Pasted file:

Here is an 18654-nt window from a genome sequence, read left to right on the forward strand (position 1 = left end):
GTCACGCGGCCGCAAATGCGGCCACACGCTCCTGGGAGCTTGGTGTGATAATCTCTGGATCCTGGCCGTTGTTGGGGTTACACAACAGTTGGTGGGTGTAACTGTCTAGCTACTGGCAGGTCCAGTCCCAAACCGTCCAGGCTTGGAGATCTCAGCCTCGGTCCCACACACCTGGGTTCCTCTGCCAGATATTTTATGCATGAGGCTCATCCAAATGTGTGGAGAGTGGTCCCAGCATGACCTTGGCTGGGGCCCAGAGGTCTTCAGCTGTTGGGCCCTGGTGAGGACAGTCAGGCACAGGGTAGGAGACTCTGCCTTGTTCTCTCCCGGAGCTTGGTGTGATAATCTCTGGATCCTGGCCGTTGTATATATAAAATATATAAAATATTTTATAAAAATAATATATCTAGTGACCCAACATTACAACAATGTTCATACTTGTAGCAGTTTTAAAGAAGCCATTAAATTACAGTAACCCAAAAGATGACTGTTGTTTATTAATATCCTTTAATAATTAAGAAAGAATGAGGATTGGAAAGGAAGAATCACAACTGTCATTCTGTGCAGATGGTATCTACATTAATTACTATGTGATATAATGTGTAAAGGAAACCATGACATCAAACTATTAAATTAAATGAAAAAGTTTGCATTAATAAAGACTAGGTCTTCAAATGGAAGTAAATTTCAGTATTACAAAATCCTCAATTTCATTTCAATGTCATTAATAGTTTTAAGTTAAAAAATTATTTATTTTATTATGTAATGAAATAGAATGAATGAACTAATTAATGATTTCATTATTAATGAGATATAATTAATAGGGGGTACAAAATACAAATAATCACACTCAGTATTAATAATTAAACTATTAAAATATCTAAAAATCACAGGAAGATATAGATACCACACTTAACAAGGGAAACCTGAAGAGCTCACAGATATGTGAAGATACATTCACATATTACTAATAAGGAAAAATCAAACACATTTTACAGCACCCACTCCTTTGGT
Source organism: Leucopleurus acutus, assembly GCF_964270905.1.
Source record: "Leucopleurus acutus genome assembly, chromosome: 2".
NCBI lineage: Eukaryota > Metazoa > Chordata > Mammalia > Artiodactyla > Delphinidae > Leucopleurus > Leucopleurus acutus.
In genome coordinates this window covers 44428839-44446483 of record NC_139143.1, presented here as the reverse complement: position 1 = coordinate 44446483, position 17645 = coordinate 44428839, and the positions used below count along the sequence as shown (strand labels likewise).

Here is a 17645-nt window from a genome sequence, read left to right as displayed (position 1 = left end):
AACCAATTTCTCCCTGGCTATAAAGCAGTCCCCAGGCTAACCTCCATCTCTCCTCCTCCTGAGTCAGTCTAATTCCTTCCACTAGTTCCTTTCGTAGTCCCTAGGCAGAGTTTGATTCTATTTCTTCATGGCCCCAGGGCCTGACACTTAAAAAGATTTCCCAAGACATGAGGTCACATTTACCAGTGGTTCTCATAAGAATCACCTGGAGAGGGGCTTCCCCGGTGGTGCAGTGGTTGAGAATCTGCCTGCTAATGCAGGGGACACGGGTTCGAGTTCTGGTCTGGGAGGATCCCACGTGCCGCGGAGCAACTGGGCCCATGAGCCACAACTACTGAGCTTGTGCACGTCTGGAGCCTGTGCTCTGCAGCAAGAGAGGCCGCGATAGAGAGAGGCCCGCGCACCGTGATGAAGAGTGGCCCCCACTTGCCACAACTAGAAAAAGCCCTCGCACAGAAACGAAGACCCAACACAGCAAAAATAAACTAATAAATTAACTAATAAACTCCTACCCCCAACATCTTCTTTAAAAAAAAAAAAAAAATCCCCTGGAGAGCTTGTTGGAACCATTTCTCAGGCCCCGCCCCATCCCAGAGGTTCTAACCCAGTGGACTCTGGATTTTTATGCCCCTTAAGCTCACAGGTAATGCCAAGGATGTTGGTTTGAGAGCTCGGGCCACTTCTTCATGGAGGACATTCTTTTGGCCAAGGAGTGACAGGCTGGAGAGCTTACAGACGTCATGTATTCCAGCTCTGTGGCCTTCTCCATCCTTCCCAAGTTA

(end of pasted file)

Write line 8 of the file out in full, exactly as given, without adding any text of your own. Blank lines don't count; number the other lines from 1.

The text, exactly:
AACCAATTTCTCCCTGGCTATAAAGCAGTCCCCAGGCTAACCTCCATCTCTCCTCCTCCTGAGTCAGTCTAATTCCTTCCACTAGTTCCTTTCGTAGTCCCTAGGCAGAGTTTGATTCTATTTCTTCATGGCCCCAGGGCCTGACACTTAAAAAGATTTCCCAAGACATGAGGTCACATTTACCAGTGGTTCTCATAAGAATCACCTGGAGAGGGGCTTCCCCGGTGGTGCAGTGGTTGAGAATCTGCCTGCTAATGCAGGGGACACGGGTTCGAGTTCTGGTCTGGGAGGATCCCACGTGCCGCGGAGCAACTGGGCCCATGAGCCACAACTACTGAGCTTGTGCACGTCTGGAGCCTGTGCTCTGCAGCAAGAGAGGCCGCGATAGAGAGAGGCCCGCGCACCGTGATGAAGAGTGGCCCCCACTTGCCACAACTAGAAAAAGCCCTCGCACAGAAACGAAGACCCAACACAGCAAAAATAAACTAATAAATTAACTAATAAACTCCTACCCCCAACATCTTCTTTAAAAAAAAAAAAAAAATCCCCTGGAGAGCTTGTTGGAACCATTTCTCAGGCCCCGCCCCATCCCAGAGGTTCTAACCCAGTGGACTCTGGATTTTTATGCCCCTTAAGCTCACAGGTAATGCCAAGGATGTTGGTTTGAGAGCTCGGGCCACTTCTTCATGGAGGACATTCTTTTGGCCAAGGAGTGACAGGCTGGAGAGCTTACAGACGTCATGTATTCCAGCTCTGTGGCCTTCTCCATCCTTCCCAAGTTA